by: Marianne R. Stanton
There is an almost stunning difference between a salad you might make with off-season lettuce and tomatoes from someplace far away, and one made from local lettuces, radishes, spring onions and hothouse tomatoes that all start to become available in June.
This month we look for carrots, cucumbers, zucchini and maybe by the end of the month, sweet melons. When vegetables are this fresh, grown right down the street and brought home from their harvest just hours out of the soil, it is time to make the most of them. If not now, when? Salad anyone? All of life should be this simple.
Who’s Your Farmer?
Bartlett’s Ocean View Farm is the big dog in the island’s commercial-farm community. Most likely you have seen its bumper sticker asking, “Who’s Your Farmer?” on local cars. In business since 1843, it is now run by sixth-generation farmer John Bartlett, whose twin brothers Dan and David also work the farm. You can get almost anything at Bartlett’s, but what shoppers truly prize here are the hothouse tomatoes, grown by David, and the corn that comes in late July or August, depending on how hot and dry the weather has been.
Bartlett’s also makes good use of its greenhouses to grow hydroponic salad greens and herbs in the spring and fall, which result in beautifully-formed leaves that haven’t been battered by the elements. Greenhouse-growing also means lettuces and tender herbs can be available in the colder months of fall and spring before field conditions are suitable for growing.
Moors End Farm, on Polpis Road, has all the vegetables and herbs you could want for your salad bowl, from several varieties of leaf lettuces to juicy heirloom tomatoes and fat scallions. Sue Slosek, the matriarch who runs the farm with her husband Steve and kids Abby and Sam, likes the Cherokee Purple variety they grow, saying that’s about all they’ll eat. She won’t touch a grocery-store tomato. They’re tasteless. What’s the point?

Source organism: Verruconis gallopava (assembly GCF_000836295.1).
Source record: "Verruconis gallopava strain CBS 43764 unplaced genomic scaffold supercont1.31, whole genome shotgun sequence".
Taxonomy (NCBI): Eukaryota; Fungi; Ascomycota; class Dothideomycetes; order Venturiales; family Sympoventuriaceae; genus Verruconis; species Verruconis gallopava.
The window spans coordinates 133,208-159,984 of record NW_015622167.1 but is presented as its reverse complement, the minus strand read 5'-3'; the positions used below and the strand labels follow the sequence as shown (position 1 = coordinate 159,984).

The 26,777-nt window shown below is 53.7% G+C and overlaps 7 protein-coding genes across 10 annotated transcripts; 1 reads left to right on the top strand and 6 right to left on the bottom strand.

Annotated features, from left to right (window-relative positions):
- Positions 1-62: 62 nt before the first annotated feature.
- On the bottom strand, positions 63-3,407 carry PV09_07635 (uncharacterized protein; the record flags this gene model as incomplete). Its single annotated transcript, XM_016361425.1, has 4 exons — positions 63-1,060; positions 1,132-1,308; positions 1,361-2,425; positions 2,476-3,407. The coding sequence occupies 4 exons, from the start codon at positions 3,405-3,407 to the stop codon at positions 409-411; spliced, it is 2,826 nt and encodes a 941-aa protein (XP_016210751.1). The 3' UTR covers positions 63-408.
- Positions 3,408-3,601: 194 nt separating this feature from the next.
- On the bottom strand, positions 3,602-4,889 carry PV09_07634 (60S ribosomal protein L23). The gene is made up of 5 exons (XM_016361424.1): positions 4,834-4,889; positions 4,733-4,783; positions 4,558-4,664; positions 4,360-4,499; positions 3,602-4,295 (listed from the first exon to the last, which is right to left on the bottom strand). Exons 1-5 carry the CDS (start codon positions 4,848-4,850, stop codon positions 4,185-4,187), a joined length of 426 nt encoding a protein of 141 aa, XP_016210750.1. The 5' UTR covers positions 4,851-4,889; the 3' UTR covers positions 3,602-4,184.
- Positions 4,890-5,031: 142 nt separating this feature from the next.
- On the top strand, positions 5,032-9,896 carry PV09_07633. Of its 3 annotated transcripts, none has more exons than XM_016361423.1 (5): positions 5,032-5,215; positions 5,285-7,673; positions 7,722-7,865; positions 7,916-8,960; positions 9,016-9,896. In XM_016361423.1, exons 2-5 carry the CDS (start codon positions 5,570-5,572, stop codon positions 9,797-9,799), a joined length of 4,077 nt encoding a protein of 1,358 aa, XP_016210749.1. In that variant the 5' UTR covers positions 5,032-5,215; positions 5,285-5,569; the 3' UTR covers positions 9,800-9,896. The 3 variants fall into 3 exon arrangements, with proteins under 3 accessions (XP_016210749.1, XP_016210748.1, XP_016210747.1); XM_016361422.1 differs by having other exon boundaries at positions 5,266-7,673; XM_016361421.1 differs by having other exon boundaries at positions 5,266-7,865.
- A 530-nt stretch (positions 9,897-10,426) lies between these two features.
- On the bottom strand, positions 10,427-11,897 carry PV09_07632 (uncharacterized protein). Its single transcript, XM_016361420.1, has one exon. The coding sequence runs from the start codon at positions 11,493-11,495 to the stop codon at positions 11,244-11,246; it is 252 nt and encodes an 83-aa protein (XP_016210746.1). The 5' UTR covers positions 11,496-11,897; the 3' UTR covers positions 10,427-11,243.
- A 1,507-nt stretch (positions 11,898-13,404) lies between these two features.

One of them is Aidan Feeney. His Fog Town Farm, at two acres, is one of the larger plots. Feeney, who writes the gardening column for this magazine, grew up on Nantucket. After high school he spent some time in Boston before heading to Sterling College in Vermont’s Northeast Kingdom, where he learned about sustainable farming practices. Before moving back to Nantucket, he managed farms in the Hudson Valley and on Long Island. Feeney has a robust business selling produce directly to many island restaurants as well as to islanders through a CSA (Community Supported Agriculture) program.
When I think about the best restaurant salads I’ve ever eaten, my mind wanders across the country to California, pretty much the salad bowl for much of the nation. California’s temperate climate provides near-perfect conditions for year-round growing, and the farmers’ markets in northern California, which we visit often, are a treat for the senses.